A study has found that the coronavirus SARS-CoV-2, the cause of the COVID-19 pandemic, may be able to access the brain by spreading through the border between our nasal system and neural tissue. The findings offer answers to the baffling array of neurological symptoms produced by COVID-19 and the rare but previously unexplained detection of SARS-CoV-2 genetic materials in regions of the brain.
The research, published in Nature Neuroscience, was authored by researchers at Charité – Universitätsmedizin Berlin.
SARS-CoV-2: An unwelcome guest in the brain
A distinguishing feature of COVID-19 has been the range of symptoms reported by patients worldwide. The virus primarily affects the respiratory system, but the characteristic loss of smell and taste and fatigue reported by over a third of patients suggests that SARS-CoV-2 spreads into the nervous system and brain. Nevertheless, researchers have struggled to demonstrate this intrusion clearly, although some studies have shown evidence of viral genetic material in the brain and the cerebrospinal fluid that circulates within it after death.
The present study, led jointly by Dr Helena Radbruch and Prof Dr Frank L. Heppner, examined the bodies of 33 patients who had died with COVID-19. Firstly, the team used a technique called reverse-transcription quantitative polymerase chain reaction (RT-qPCR) to look for evidence of SARS-CoV-2 genetic material, RNA, in the brain, nose and a part of the throat called the nasopharynx.
Some of the highest levels of viral RNA were found in a region called the olfactory mucosa. In this region, specialized cells called olfactory epithelium cells are coated in a layer of mucus that allows odor to dissolve and be detected by nearby olfactory receptor neurons that relay smell information to the brain. It was this interface that the authors identified as being a likely entry point for SARS-CoV-2 to reach the brain. Viral infiltration here would explain some of the sensory symptoms reported by COVID-19 patients.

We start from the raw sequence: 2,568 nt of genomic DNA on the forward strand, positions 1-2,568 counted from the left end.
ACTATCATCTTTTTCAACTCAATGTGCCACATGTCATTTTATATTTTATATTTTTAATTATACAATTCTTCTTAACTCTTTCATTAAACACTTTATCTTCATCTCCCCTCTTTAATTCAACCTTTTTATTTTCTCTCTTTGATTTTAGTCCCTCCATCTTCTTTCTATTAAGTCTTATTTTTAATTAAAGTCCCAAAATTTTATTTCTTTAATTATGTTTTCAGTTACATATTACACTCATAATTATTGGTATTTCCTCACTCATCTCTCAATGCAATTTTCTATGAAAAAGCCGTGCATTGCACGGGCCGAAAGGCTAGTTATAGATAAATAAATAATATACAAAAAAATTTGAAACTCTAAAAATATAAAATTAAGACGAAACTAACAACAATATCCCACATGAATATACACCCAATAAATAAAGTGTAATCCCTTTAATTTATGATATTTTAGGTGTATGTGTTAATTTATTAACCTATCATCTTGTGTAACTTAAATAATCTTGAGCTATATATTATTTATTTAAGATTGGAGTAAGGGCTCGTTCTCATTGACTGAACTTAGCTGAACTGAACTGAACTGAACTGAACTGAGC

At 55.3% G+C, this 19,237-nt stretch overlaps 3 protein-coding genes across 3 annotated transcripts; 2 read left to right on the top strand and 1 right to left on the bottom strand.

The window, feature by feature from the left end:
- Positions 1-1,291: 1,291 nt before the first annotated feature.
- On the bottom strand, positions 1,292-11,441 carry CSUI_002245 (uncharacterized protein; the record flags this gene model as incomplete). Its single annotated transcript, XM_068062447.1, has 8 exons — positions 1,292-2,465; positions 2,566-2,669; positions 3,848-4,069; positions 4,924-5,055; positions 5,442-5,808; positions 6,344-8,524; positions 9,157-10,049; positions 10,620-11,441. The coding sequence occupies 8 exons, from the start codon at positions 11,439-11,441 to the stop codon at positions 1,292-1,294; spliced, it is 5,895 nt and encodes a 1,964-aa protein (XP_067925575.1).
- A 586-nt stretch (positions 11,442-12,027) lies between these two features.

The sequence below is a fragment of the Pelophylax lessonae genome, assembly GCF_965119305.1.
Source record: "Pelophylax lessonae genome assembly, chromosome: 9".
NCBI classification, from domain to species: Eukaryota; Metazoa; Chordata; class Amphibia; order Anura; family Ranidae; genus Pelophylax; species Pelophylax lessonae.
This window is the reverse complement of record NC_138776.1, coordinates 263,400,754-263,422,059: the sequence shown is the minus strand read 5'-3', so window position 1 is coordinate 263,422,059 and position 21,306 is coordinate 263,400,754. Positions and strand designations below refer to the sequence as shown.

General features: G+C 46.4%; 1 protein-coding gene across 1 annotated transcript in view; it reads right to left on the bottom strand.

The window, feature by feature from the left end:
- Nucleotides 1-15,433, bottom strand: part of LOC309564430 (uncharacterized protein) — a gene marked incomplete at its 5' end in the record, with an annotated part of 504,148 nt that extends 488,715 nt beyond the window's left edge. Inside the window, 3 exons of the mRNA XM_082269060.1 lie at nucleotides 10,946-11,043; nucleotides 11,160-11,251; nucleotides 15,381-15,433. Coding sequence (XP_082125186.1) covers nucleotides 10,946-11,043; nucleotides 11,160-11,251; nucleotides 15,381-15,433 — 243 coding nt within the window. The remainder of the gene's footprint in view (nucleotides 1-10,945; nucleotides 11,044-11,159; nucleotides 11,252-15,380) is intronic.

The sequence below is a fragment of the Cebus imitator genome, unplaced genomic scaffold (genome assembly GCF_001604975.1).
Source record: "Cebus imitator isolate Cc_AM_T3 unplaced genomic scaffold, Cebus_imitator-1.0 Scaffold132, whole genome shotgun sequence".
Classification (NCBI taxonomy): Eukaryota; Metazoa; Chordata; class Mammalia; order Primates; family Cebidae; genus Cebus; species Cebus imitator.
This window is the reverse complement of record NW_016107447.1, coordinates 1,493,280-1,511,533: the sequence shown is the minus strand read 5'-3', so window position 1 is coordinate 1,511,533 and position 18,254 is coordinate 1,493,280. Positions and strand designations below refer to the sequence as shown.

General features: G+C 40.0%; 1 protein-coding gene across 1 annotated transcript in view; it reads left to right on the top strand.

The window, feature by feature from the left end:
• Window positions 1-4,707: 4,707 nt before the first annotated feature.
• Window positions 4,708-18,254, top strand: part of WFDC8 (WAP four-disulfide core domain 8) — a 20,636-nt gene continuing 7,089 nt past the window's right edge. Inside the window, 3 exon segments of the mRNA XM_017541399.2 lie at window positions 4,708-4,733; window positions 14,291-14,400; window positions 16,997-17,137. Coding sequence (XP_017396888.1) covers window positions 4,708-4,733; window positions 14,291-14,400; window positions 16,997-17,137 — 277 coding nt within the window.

Further immunohistochemical testing was conducted on slices of tissue taken from the olfactory mucosa. Here, neural cells showed detectable levels of SARS-CoV-2 proteins and RNA. Elsewhere, SARS-CoV-2 viral RNA was found in three patients’ cerebellums, a center of motor control found at the back of the brain, and six patients had detectable virus in their medulla, a region of the brainstem that controls base, involuntary functions such as sneezing and vomiting.
As a final analysis, the team explored the occurrence of brain blood clots, which have been reported in clinical data from some COVID-19 patients. In 6 of 33 patients analyzed, evidence of clotting and subsequent stroke-related brain damage was identified.
The authors noted that visualizing incredibly small number of viral particles in the brain is far from straightforward and that other viral particles may kill the cells they infect, preventing their detection. The presence of viral particles in areas of the brain with no connection to the olfactory system, such as the cerebellum, say the authors, suggest that there may be other ways that SARS-CoV-2 can access the brain that have not yet been identified.
Prof Gitte Moos Knudsen, chair of the Department of Neurology and Neurobiology Research Unit at Copenhagen University Hospital, who was not involved in the study, said, “The findings are not surprising. Central nervous system entry through the nasal epithelium is a recognized mode of viral uptake and would not be unique to SARS-CoV-2.”